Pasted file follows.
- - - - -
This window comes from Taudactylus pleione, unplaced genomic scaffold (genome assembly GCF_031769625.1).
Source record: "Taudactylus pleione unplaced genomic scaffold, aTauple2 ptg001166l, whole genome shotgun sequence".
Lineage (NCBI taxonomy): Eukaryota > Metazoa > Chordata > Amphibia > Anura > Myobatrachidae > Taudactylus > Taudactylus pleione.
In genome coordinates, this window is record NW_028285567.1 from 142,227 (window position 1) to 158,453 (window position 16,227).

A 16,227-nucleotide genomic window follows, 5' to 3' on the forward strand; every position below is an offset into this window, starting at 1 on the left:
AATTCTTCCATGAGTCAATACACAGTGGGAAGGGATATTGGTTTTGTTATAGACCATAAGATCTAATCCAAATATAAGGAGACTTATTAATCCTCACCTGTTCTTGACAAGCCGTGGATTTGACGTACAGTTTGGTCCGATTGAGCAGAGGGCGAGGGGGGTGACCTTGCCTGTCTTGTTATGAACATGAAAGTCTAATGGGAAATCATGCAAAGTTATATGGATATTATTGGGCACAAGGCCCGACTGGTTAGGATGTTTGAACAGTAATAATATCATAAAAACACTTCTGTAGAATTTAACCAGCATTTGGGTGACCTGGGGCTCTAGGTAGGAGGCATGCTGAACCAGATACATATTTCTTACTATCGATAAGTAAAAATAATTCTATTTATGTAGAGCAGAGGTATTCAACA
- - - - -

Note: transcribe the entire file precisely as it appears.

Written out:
This window comes from Taudactylus pleione, unplaced genomic scaffold (genome assembly GCF_031769625.1).
Source record: "Taudactylus pleione unplaced genomic scaffold, aTauple2 ptg001166l, whole genome shotgun sequence".
Lineage (NCBI taxonomy): Eukaryota > Metazoa > Chordata > Amphibia > Anura > Myobatrachidae > Taudactylus > Taudactylus pleione.
In genome coordinates, this window is record NW_028285567.1 from 142,227 (window position 1) to 158,453 (window position 16,227).

A 16,227-nucleotide genomic window follows, 5' to 3' on the forward strand; every position below is an offset into this window, starting at 1 on the left:
AATTCTTCCATGAGTCAATACACAGTGGGAAGGGATATTGGTTTTGTTATAGACCATAAGATCTAATCCAAATATAAGGAGACTTATTAATCCTCACCTGTTCTTGACAAGCCGTGGATTTGACGTACAGTTTGGTCCGATTGAGCAGAGGGCGAGGGGGGTGACCTTGCCTGTCTTGTTATGAACATGAAAGTCTAATGGGAAATCATGCAAAGTTATATGGATATTATTGGGCACAAGGCCCGACTGGTTAGGATGTTTGAACAGTAATAATATCATAAAAACACTTCTGTAGAATTTAACCAGCATTTGGGTGACCTGGGGCTCTAGGTAGGAGGCATGCTGAACCAGATACATATTTCTTACTATCGATAAGTAAAAATAATTCTATTTATGTAGAGCAGAGGTATTCAACA